March 26th, 2015 by inflectra
If you use software tools, and who doesn’t, you probably want to get the best possible customer support and service to go with it. I include ‘service’ here because I want to consider more than just whether the company has a support hot line. It is important to me that vendors listen to me when I make suggestions or recommendations; that they provide help which is more than a telephone operator reading a script; and that they provide forums that enable me to interact with other users, sharing knowledge, tips and ideas. This would be support and service.
It may be unusual, but let us classify companies according to the level of customer support and service they provide. Vendors may:
Thankfully, there are increasingly more products available from companies that use model A. I say, ‘thankfully’ because this model allows companies to sell software at a lower price point, making their products accessible to the general public. Examples of such companies include video game vendors and suppliers of anti-virus software. There is not much we can do about the support provided by type A organizations; we accept it to get those lower prices. So, what about B and C?
Both B and C are typically vendors of software for sophisticated, enterprise-scale business needs. Examples include providers of large-scale database software, systems engineering solutions and software development support tools. As an end user I really would like good service before and after I buy but, unfortunately there are a considerable number of companies that use model B. The good news is that there are also a good number of companies that are type C. So, how can I tell which are type B and which are type C?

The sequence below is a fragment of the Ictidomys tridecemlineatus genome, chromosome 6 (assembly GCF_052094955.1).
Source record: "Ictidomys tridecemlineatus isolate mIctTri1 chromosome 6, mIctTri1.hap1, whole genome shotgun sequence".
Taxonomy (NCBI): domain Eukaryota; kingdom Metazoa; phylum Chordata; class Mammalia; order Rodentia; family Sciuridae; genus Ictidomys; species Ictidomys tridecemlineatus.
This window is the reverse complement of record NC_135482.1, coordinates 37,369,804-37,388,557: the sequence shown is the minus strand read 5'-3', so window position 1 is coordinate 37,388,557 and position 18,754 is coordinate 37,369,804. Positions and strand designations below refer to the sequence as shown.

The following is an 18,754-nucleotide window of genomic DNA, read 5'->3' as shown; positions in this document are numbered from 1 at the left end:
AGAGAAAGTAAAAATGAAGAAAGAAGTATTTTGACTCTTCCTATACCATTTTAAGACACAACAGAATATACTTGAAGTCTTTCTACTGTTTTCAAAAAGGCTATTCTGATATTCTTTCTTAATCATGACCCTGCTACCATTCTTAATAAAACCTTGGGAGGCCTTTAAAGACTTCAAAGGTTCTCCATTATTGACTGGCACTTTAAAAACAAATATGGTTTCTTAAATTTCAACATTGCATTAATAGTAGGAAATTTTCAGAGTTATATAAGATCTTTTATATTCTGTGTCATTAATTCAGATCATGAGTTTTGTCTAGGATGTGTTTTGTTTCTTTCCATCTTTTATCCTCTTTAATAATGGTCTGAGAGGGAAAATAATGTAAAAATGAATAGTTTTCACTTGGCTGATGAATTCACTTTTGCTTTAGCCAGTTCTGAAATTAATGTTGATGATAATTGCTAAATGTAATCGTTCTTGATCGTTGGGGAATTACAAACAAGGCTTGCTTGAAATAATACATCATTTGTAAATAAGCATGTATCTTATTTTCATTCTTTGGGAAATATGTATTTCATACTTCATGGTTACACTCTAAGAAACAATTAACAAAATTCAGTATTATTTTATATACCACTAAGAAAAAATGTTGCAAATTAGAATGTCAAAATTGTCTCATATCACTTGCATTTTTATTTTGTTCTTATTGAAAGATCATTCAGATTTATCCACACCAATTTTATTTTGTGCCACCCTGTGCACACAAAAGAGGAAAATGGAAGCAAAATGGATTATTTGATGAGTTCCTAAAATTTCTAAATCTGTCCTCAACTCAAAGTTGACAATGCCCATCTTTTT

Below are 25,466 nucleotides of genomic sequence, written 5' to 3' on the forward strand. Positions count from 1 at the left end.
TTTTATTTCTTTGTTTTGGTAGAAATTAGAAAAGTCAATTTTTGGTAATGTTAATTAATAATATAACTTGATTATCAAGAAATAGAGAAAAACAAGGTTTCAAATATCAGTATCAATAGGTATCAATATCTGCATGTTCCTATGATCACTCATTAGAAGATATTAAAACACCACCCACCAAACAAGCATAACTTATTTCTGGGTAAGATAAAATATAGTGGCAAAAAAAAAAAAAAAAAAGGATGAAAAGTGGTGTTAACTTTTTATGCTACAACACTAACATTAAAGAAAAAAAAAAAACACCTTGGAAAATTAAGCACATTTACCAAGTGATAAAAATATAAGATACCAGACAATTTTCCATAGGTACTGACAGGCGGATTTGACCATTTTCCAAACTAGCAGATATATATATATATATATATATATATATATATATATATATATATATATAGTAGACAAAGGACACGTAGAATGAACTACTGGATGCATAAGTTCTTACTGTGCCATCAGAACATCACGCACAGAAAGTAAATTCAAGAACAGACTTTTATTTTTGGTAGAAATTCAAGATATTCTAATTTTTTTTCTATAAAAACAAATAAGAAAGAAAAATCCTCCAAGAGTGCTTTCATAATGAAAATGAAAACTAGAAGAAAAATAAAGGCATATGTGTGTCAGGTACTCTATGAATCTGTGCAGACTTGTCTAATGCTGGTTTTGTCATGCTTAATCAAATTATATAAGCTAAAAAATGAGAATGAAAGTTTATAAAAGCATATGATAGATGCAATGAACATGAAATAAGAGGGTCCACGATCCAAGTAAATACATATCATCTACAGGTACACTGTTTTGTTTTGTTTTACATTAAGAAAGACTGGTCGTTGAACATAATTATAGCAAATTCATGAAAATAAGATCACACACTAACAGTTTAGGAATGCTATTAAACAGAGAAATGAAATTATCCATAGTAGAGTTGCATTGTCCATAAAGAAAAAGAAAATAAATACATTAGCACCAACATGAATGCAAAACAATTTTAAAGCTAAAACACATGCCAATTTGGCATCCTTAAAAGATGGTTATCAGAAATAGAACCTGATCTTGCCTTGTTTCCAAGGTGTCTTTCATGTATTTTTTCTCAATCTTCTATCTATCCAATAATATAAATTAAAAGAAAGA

While there are prominent exceptions, there is a tendency for companies to begin as type C vendors and then as they grow, morph into type B. Companies that are small have the advantage of generally offering fewer products so that their customer interactions can be focused. As smaller organizations they will also be more suited to Agile development practices which promote heavy user involvement. So, I can get some idea of whether a company has an overall user-inclusive culture by considering whether they use Agile development methods. But again, as organizations grow, remaining Agile becomes harder. Smaller companies are better positioned to offer a more personal service and support experience, but the larger they grow, the harder it becomes to sustain.
Along with company growth, comes the pressure on projects to base their strategy and product direction on corporate policy and financial goals, rather than user needs. The larger marketing departments of these growing businesses then have the job of persuading me that this strategy is something I need and, in the fullness of time, will recognize as a good idea. This is the point at which I cease being an individual, and become merely a number.
I don’t want to use products that undergo revisions in order to fulfill the corporate strategy of the vendor, I want revisions that directly help me do my job and rightly or wrongly, I generally trust smaller organizations to do this over large, multinational conglomerates.
To increase the likelihood that a vendor has good customer support and services, I shall look for those that actively employ Agile development practices and are therefore more likely to extend user-friendly policies to their customer support and services. I like to be seen as an individual and so I buy from Agile developers!